From the Outside Looking In: On Norah Lange’s People In The Room by Ruby Brunton

Recognizing a forgotten Argentinian writer.

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There is a charming story in Argentinian literary history that takes place in 1926: a poet attempts to impress a flame-haired young Scandinavian with a much inebriated tango. The poet is Jorge Luis Borges, the young woman is a distant cousin of his named Norah Lange. The story goes that unfortunately for the hopeful Romeo, Lange had already met and fallen for his friend and fellow poet Oliverio Girondo that very morning. While Lange and Girondo did not marry for many years, her love for him stayed strong and Borges was left to make do as her mentor, introducing her to the literary scene she soon took by storm. Rumors eventually emerged that he became her secret lover.

Despite the fact that the chances of an affair were slim, and there exists little evidence beyond inferences gleaned from Lange’s early poems, the literary gossip mills kept churning. Consequently, Lange’s own literary contributions, which were numerous and considered even at the time as valuable to the contemporary Argentinian scene as Borges’s, were swept aside. Her memory as muse of the Ultraist movement, the lady of the vanguard, the woman who broke Borges’ heart, is all that persisted.

It seems fitting that Lange’s first major work to be translated into English seven decades after its original publication, is her second to last novel, People in the Room. Published by And Other Stories press, and thoughtfully translated by Charlotte Whittle, this slim but difficult meditation on obsession and observation may be the first chance most English readers have to encounter Lange’s work. In terms of plot, very little happens, but we are drawn into the imaginings of a mysterious seventeen-year-old female narrator who develops a fanatical interest in the three equally mysterious women living across the street. A work in which what happens is of far less importance than how it is told, we are allowed a direct passageway into Lange’s observational skills and attention to stripped back yet observantly poetic language.

In the manifesto written for the Ultraist movement, in which both Lange and her husband Girondo participated, Borges writes that the aims are to strip poetry of useless particles and overly detailed description, a resistance to nebulosity and confessionalism. With this 1950 title, we see forty-five-year-old Lange leave behind her 1927 epistolary novel Voz de la vida, based on the love letters she wrote Girondo while he was studying in Europe (a novel she later renounced, along with her poetry), as well as her more autobiographical works like 45 días y 30 marineros and Cuadernos de infancia. In People In The Room, Lange turns her attention instead to the more universal cusp of adulthood, the moment when our imaginary play develops real world consequences, when we start to be aware of the impact our actions have on others. This shrouds the story with universal appeal.


Argentinian critic César Aira suggests in his introduction to the English translation that the narrator longs for adulthood, to be part of the world she so acutely observes. She feels neglected by those around her, confounded by their apparent lack of attention to her doings:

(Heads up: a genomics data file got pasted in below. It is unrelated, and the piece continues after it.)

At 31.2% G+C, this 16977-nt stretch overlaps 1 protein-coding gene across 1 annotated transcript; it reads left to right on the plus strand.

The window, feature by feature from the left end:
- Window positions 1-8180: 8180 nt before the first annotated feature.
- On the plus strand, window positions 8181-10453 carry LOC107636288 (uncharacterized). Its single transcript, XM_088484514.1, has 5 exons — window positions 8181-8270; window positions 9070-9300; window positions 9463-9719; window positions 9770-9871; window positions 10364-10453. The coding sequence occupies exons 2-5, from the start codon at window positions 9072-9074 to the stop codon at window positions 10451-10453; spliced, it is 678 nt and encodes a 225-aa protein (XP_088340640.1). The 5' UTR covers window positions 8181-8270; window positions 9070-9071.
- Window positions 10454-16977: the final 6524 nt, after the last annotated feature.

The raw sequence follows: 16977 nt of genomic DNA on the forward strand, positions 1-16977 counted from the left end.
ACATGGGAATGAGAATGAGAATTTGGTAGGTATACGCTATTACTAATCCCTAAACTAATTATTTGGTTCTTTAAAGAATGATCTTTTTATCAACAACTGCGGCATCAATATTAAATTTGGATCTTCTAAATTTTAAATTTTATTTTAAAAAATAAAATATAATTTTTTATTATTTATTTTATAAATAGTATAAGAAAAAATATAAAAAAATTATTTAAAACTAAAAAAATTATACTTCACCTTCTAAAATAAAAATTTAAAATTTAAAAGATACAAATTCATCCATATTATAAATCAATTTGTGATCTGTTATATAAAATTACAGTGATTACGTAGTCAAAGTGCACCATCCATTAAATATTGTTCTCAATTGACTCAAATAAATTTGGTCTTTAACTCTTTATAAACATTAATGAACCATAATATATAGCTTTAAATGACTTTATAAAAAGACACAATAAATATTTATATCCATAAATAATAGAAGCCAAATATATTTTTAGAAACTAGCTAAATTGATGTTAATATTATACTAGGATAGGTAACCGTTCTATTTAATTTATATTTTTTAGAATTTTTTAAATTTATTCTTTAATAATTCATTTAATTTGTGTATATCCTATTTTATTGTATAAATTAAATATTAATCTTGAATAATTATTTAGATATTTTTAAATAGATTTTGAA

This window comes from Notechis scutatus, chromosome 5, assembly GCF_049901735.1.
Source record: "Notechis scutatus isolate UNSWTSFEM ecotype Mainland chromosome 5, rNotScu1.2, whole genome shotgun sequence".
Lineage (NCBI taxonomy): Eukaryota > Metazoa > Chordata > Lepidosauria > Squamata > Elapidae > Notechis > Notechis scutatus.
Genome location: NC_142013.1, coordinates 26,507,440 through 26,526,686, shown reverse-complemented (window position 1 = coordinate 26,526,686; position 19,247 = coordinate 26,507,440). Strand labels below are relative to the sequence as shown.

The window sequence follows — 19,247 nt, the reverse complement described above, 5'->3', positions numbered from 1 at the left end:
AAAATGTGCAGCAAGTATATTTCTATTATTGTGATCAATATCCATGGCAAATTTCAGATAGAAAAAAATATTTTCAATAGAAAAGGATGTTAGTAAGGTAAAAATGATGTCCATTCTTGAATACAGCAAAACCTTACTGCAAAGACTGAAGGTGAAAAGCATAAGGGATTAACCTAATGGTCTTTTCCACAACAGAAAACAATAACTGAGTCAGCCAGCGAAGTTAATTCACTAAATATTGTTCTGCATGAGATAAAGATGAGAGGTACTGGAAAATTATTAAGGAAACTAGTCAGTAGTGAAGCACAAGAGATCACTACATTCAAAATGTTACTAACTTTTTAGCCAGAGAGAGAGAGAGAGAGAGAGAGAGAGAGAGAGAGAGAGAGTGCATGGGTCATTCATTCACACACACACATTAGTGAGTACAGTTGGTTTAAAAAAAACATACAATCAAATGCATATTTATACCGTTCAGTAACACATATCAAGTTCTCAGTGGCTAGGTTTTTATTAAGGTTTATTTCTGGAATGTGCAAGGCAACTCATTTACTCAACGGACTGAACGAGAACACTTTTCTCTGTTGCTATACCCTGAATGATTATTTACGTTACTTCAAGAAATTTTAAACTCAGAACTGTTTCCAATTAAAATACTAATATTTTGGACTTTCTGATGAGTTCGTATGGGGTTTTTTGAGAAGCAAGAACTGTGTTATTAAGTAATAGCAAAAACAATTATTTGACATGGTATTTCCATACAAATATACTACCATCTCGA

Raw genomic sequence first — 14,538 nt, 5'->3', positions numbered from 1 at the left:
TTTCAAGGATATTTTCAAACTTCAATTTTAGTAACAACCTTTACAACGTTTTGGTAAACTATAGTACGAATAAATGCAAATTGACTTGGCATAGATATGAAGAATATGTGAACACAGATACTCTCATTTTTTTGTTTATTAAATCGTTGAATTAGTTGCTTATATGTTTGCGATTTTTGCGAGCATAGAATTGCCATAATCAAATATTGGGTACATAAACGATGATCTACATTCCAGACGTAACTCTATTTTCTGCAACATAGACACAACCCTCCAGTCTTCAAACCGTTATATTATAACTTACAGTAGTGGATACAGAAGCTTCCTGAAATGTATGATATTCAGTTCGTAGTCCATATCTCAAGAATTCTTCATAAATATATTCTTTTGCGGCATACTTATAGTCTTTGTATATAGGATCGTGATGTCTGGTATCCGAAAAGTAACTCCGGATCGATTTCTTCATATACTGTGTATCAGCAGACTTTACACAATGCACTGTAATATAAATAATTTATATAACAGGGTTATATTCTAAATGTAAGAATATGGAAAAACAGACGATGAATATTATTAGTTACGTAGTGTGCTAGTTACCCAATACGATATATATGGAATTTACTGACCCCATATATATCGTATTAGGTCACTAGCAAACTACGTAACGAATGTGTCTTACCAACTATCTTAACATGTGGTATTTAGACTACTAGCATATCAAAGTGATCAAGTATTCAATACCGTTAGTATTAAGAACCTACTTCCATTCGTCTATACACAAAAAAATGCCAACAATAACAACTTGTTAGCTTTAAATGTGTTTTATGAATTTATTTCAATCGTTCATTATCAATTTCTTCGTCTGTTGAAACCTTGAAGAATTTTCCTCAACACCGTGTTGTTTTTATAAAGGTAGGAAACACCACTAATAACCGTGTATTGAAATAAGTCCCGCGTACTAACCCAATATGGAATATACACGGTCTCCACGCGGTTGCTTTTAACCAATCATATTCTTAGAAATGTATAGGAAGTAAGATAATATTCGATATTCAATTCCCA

As time passed, and no one took any notice of my sudden, studious attachment to the house across the way, I wondered at the indifference that seemed to surround me. No one was surprised to see me reading for so long in the drawing room, even though they all knew my preference for reading in bed.

It is perhaps this sense of irrelevance that drives her desire to feel needed and of importance to the house across the street. This, and other inferences, remain unaddressed, but throughout the unfolding narrative, Lange metes out just enough mystery to ensure her readers’ loyalty. Aira notes that this is not a novel to be read for pleasure, but rather a chance to witness a master perfect her life’s project. To sit with this book is to undertake Lange’s own task of rigorous observation, to revalue the significance of every occurrence from the sudden appearance of a spider, to the time her male mentor could get away with calling her “an enchanting girl of fifteen” in his introduction to her first poetry collection when she was in fact five years older. Aira also states that at this time in Argentina, women writers who stuck to feminine subjects were more likely to be successful, hinting that Lange’s adherence to interiority and female themes achieves just that.

The novel gets to that timeless quality we all share, the tendency we have to question our own importance, how relevant we might be outside of our own fixed spheres. Lange has said that the work was inspired by a portrait painted of the three Bronte sisters by their brother, who later removed his likeness from the canvas. Three women sit, with expressions on their faces that reveal little. Perhaps they never could’ve imagined how many viewers would stare at this painting in future years, attempting to pick out some inference about the three writers. We can never know who is or will be watching us.

The narrator’s fleeting thought, “I was of no interest to anyone” is echoed by one of the women when she first visits, “We never close the curtains. We’re of no interest to anyone.”

Of course they are of interest to her as much as she is of interest to us, as she sits, writing, undisturbed, unaware that we are now, finally, peering over her shoulder.

Ruby Brunton is a New Mexico-born, New Zealand-raised writer, editor, poet, and performer who lives between Brooklyn and Mexico City. Find her on twitter @rubybrunton.

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